Although major hurricane Irene has been struggling a bit with too many islands in its’ path creating unstable circulations in its’ fractured eyewall, it has continued to slowly improve its’ overall satellite presentation in the last day of two. This afternoon (Thursday, 1 PM), the storm has healthy outflow in all directions and a well-rounded central dense overcast, though the vertical structure of that CDO is a bit ragged. It may have undergone one eyewall replacement last night as it crossed the Central Bahamas, and today, as it crosses Grand Bahama, it is definitely undergoing another replacement – very visibly changed center-points and reforming the eyewall in the last two hours. These kinds of things are common even in intense hurricanes, but particularly when the eye is over land.
The central pressure of Irene continues to hover near 950 mb, but as the storm lifts north away from the islands, I expect pressures to fall further and the CDO to re-flare one last time. Starting tomorrow around midday, the storm will begin feeling the effects of the westerlies with WSW shear increasing over the storm from 5-10 m/s to 20 m/s as it nears Cape Hatteras Saturday. The shear will initially cause the storm to become more asymmetrical, and eventually cause it to weaken, but only slowly, as it is a very large circulation and will take time to spin down.
The trend westward with track continues in today’s modelling, suggesting that the heaviest rains may get back into the I-95 corridor south of Philly a little further than I was thinking last night. A large area of greater than 3 inches of rain will overspread the coastal plain from southern North Carolina to interior upstate New York and all points east…however the heaviest rain, which will be in excess of 10 inches, will be confined to a band from eastern NC through the Old Dominion of Virginia, Lower Southern Maryland, the DelMarVa Peninsula, the Phi9lly metro area, most of the state of New Jersey, lower Upstate New York and far Western New England.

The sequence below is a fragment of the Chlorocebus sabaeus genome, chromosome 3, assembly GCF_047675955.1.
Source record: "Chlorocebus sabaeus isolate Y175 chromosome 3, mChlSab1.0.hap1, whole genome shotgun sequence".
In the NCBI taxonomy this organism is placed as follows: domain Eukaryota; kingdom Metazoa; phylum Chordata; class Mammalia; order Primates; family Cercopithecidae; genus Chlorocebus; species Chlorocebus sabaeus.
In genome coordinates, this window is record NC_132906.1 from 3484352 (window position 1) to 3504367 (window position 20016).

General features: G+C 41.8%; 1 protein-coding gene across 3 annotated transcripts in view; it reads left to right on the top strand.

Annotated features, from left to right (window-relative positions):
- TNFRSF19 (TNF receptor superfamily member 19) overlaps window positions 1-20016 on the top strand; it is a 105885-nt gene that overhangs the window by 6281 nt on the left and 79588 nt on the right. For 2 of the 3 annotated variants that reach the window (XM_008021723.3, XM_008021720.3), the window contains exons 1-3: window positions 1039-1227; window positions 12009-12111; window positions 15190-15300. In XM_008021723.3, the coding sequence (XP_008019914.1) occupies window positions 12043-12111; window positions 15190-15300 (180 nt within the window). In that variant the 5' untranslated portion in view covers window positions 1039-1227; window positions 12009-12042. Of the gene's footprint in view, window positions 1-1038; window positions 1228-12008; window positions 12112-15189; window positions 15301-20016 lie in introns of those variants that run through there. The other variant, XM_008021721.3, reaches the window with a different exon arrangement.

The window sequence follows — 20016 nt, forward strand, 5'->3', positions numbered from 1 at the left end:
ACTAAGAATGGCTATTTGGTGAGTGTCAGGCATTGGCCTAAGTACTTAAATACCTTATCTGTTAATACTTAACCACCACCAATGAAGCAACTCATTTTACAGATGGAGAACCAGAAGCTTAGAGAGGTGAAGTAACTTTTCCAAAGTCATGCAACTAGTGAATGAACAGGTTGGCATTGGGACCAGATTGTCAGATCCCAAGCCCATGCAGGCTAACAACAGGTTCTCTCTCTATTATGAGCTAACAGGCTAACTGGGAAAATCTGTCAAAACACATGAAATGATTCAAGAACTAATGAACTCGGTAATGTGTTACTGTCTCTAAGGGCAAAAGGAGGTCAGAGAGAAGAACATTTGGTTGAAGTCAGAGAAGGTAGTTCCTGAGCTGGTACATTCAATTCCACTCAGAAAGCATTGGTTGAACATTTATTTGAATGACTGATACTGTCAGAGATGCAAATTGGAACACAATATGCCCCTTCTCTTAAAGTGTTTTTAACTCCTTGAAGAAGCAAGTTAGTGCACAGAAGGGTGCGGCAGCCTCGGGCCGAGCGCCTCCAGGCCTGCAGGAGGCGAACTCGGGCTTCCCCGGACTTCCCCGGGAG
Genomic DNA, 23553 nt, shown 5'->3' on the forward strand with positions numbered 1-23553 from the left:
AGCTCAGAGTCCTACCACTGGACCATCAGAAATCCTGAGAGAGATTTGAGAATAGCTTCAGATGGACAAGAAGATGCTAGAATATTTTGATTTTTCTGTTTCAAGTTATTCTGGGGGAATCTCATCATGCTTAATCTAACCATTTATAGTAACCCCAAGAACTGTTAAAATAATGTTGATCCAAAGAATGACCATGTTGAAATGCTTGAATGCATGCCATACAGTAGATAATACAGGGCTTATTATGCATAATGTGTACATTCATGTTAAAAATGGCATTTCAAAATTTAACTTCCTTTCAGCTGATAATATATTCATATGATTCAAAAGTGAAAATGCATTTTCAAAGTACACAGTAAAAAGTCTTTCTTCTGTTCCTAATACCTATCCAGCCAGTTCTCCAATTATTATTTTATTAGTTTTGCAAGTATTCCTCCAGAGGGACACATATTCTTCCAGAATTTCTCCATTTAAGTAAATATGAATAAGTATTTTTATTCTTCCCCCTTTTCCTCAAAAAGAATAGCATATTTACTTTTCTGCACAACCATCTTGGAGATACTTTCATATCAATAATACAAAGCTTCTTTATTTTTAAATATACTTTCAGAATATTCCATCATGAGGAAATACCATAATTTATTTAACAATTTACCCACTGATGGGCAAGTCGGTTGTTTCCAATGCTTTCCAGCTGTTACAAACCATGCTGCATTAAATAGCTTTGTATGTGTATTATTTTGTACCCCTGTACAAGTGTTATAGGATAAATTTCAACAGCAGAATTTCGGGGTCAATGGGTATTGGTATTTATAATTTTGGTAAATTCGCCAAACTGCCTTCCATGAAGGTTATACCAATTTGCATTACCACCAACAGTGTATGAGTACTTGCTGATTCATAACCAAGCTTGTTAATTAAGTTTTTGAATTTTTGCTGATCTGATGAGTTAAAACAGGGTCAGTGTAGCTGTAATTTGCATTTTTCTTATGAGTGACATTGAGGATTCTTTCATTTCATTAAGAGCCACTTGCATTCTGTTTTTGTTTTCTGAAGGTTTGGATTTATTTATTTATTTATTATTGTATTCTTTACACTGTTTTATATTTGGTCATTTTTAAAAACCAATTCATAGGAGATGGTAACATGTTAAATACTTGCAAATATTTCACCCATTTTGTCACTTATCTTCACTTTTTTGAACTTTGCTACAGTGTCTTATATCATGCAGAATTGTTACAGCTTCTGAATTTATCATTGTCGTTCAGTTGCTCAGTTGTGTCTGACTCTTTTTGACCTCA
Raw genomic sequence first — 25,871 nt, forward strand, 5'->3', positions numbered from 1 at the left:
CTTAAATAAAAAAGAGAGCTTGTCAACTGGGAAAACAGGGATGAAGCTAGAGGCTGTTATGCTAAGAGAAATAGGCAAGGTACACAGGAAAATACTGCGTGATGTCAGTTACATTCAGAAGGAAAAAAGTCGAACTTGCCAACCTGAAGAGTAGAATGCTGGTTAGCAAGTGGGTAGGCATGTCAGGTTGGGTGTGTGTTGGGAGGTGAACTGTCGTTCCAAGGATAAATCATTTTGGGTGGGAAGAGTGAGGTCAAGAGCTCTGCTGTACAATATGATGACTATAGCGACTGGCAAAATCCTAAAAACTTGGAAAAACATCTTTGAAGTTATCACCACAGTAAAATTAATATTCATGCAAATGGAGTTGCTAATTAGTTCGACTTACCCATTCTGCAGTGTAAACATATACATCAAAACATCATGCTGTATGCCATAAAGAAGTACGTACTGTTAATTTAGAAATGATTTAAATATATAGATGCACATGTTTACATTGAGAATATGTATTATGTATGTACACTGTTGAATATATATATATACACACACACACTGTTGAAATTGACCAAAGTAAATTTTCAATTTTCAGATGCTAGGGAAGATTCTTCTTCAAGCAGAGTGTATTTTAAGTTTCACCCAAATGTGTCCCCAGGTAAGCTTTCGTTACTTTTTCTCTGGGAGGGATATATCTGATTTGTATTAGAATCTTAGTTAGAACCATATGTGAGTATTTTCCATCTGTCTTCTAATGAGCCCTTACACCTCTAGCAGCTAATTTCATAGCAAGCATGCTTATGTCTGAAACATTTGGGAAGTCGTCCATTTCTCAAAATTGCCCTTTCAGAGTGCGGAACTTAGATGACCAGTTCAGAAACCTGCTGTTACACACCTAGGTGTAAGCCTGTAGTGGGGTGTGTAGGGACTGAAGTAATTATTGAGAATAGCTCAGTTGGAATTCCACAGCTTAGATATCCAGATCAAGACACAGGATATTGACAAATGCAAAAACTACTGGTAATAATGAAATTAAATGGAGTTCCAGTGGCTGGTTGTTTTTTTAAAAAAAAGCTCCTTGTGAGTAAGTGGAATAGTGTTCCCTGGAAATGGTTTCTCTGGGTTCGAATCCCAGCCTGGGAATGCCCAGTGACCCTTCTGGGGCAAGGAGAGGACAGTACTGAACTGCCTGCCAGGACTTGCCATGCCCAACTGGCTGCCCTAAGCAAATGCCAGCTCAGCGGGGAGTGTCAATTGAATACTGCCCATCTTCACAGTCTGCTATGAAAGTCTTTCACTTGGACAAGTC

The strongest winds with the storm will be felt on the3 outer banks of North Carolina and in the southern Tidewater of VA, however, hurricane force winds also seem likely in extreme coastal new Jersey and most of Long Island, at least in gusts. The further inland track than earlier forecasts had suggested implies lesser impacts for eastern New England, where there had been concerns for hurricane conditions prior to last night.
However, a large area of 20-30 foot waves and 5-10 foto storm surges will impact the outer banks of North Carolina, the Tidewater of Virginia, the Southern coast of the DelmarVa Peninsula, all of coastal New Jersey and all of the southern Coasts of Long Island, as well as Nantucket, Block Island, Martha’s Vinyard (take THAT, Obama!!) and Cape Cod. Although the storm is expected to weaken to a category one hurricane by the time it makes final landfall in Long Island of coastal New Jersey, it will have carried a wall of water that gained momentum from earlier, stronger parts of it’s history, and because it’s such a large storm, a large area will be affected.
Many in Long Island were around to witness Hurricane Gloria, which impacted very near the current forecast landfall site and did tremendous damage even to western Long Island. I expect impacts form this storm to be similar…perhaps a tad worse in spots due to the shear size of the circulation of Irene. As level-headed as I tend to be during weather disasters (and as much as I make fun of people running to the store to buy toilet paper and bullets every time there’s a storm), even I’m going tonight to acquire emergency provisions in case I am without power for an extended period of time. I recommend anyone in the affected coastal locales do the same.